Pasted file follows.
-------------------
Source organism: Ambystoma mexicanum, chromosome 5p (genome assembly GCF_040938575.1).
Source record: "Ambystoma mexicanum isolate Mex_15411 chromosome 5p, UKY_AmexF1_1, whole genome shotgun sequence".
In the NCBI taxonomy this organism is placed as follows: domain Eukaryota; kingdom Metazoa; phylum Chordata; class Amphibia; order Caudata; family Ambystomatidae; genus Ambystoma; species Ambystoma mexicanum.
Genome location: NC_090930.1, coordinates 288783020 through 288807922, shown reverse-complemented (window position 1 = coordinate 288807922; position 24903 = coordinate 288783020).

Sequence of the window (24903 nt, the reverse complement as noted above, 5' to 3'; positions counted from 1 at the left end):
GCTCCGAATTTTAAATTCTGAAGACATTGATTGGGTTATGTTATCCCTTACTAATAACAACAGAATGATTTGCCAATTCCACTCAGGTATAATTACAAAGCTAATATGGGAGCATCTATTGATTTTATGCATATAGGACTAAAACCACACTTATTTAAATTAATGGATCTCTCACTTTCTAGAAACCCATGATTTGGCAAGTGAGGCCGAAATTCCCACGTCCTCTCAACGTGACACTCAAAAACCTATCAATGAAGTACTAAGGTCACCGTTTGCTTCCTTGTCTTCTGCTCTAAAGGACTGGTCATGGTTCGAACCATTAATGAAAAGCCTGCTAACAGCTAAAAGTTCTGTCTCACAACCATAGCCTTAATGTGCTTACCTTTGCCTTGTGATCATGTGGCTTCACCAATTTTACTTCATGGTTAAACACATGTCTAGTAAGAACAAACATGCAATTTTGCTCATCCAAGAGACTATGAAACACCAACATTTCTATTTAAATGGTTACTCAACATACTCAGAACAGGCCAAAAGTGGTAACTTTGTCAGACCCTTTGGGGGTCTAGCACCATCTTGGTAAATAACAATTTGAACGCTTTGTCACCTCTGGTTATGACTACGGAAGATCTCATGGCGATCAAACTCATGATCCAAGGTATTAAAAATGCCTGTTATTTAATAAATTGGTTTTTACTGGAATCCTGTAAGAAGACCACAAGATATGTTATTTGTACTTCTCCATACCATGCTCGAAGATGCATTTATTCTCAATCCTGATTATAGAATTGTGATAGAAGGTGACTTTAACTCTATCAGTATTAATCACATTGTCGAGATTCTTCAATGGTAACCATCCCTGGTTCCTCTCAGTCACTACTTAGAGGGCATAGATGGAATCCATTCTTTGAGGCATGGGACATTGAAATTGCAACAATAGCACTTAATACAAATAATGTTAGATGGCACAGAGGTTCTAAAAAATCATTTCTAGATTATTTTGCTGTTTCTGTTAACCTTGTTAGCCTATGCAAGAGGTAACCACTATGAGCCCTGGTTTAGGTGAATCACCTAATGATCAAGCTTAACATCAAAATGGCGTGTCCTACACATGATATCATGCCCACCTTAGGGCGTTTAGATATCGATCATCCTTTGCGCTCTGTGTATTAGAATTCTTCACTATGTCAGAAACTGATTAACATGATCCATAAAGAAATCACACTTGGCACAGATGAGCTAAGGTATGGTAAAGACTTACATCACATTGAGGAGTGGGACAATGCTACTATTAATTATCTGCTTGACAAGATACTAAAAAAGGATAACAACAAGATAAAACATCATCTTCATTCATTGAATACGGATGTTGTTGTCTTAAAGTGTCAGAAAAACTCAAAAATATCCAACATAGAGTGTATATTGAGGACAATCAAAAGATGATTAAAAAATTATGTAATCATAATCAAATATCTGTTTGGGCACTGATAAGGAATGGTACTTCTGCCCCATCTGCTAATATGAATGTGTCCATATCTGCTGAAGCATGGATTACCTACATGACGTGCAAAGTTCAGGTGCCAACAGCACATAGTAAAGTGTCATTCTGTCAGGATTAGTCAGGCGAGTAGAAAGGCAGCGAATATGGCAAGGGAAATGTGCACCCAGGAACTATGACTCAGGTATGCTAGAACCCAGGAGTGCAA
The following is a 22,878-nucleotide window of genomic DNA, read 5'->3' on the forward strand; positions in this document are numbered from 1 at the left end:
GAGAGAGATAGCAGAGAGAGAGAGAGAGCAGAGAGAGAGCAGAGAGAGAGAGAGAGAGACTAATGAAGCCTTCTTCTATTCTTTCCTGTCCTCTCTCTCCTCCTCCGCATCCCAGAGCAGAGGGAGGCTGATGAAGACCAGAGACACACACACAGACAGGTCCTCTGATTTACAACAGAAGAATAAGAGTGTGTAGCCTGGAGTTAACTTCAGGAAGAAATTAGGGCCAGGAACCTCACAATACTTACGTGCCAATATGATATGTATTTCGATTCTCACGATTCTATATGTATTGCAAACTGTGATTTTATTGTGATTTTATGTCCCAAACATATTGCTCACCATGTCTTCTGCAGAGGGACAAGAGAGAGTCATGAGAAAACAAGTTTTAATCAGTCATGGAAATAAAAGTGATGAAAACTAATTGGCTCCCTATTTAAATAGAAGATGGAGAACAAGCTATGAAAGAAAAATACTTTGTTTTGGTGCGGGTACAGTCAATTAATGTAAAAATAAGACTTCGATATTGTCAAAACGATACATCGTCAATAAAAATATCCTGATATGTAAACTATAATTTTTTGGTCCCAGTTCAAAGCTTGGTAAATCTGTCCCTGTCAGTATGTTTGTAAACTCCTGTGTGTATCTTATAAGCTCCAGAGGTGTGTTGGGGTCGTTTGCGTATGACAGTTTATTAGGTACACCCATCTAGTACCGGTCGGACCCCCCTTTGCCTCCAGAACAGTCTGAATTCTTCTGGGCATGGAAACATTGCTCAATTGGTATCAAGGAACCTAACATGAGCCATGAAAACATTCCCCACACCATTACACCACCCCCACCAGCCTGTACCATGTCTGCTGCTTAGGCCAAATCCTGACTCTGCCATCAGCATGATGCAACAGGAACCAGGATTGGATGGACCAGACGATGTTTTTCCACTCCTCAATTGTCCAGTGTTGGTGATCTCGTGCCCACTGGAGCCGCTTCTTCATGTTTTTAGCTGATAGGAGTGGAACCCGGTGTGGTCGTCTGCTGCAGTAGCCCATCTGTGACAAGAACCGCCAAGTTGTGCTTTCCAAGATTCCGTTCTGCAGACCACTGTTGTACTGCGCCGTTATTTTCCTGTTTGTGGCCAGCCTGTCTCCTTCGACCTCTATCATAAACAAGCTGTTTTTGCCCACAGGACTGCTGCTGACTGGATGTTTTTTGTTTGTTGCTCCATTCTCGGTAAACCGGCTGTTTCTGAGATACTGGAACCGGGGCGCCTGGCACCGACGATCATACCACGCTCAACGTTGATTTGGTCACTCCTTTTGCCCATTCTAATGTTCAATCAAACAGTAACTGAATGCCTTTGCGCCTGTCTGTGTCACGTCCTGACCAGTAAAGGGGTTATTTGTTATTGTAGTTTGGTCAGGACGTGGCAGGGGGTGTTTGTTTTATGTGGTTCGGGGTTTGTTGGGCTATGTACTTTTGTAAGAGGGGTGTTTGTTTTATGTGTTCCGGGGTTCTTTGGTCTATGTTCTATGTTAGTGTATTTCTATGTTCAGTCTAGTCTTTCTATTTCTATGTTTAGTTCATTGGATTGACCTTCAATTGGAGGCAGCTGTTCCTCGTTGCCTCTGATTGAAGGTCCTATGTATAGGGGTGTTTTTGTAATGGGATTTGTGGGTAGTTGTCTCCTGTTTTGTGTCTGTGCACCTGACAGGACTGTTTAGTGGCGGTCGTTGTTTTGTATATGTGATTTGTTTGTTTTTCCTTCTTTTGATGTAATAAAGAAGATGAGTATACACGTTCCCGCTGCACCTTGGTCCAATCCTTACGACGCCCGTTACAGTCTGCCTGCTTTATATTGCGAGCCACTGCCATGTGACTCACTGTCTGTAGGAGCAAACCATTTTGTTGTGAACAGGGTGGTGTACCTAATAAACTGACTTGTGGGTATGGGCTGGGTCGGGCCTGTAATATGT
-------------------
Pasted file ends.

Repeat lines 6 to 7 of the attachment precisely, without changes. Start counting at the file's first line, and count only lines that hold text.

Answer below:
GCTCCGAATTTTAAATTCTGAAGACATTGATTGGGTTATGTTATCCCTTACTAATAACAACAGAATGATTTGCCAATTCCACTCAGGTATAATTACAAAGCTAATATGGGAGCATCTATTGATTTTATGCATATAGGACTAAAACCACACTTATTTAAATTAATGGATCTCTCACTTTCTAGAAACCCATGATTTGGCAAGTGAGGCCGAAATTCCCACGTCCTCTCAACGTGACACTCAAAAACCTATCAATGAAGTACTAAGGTCACCGTTTGCTTCCTTGTCTTCTGCTCTAAAGGACTGGTCATGGTTCGAACCATTAATGAAAAGCCTGCTAACAGCTAAAAGTTCTGTCTCACAACCATAGCCTTAATGTGCTTACCTTTGCCTTGTGATCATGTGGCTTCACCAATTTTACTTCATGGTTAAACACATGTCTAGTAAGAACAAACATGCAATTTTGCTCATCCAAGAGACTATGAAACACCAACATTTCTATTTAAATGGTTACTCAACATACTCAGAACAGGCCAAAAGTGGTAACTTTGTCAGACCCTTTGGGGGTCTAGCACCATCTTGGTAAATAACAATTTGAACGCTTTGTCACCTCTGGTTATGACTACGGAAGATCTCATGGCGATCAAACTCATGATCCAAGGTATTAAAAATGCCTGTTATTTAATAAATTGGTTTTTACTGGAATCCTGTAAGAAGACCACAAGATATGTTATTTGTACTTCTCCATACCATGCTCGAAGATGCATTTATTCTCAATCCTGATTATAGAATTGTGATAGAAGGTGACTTTAACTCTATCAGTATTAATCACATTGTCGAGATTCTTCAATGGTAACCATCCCTGGTTCCTCTCAGTCACTACTTAGAGGGCATAGATGGAATCCATTCTTTGAGGCATGGGACATTGAAATTGCAACAATAGCACTTAATACAAATAATGTTAGATGGCACAGAGGTTCTAAAAAATCATTTCTAGATTATTTTGCTGTTTCTGTTAACCTTGTTAGCCTATGCAAGAGGTAACCACTATGAGCCCTGGTTTAGGTGAATCACCTAATGATCAAGCTTAACATCAAAATGGCGTGTCCTACACATGATATCATGCCCACCTTAGGGCGTTTAGATATCGATCATCCTTTGCGCTCTGTGTATTAGAATTCTTCACTATGTCAGAAACTGATTAACATGATCCATAAAGAAATCACACTTGGCACAGATGAGCTAAGGTATGGTAAAGACTTACATCACATTGAGGAGTGGGACAATGCTACTATTAATTATCTGCTTGACAAGATACTAAAAAAGGATAACAACAAGATAAAACATCATCTTCATTCATTGAATACGGATGTTGTTGTCTTAAAGTGTCAGAAAAACTCAAAAATATCCAACATAGAGTGTATATTGAGGACAATCAAAAGATGATTAAAAAATTATGTAATCATAATCAAATATCTGTTTGGGCACTGATAAGGAATGGTACTTCTGCCCCATCTGCTAATATGAATGTGTCCATATCTGCTGAAGCATGGATTACCTACATGACGTGCAAAGTTCAGGTGCCAACAGCACATAGTAAAGTGTCATTCTGTCAGGATTAGTCAGGCGAGTAGAAAGGCAGCGAATATGGCAAGGGAAATGTGCACCCAGGAACTATGACTCAGGTATGCTAGAACCCAGGAGTGCAA
The following is a 22,878-nucleotide window of genomic DNA, read 5'->3' on the forward strand; positions in this document are numbered from 1 at the left end: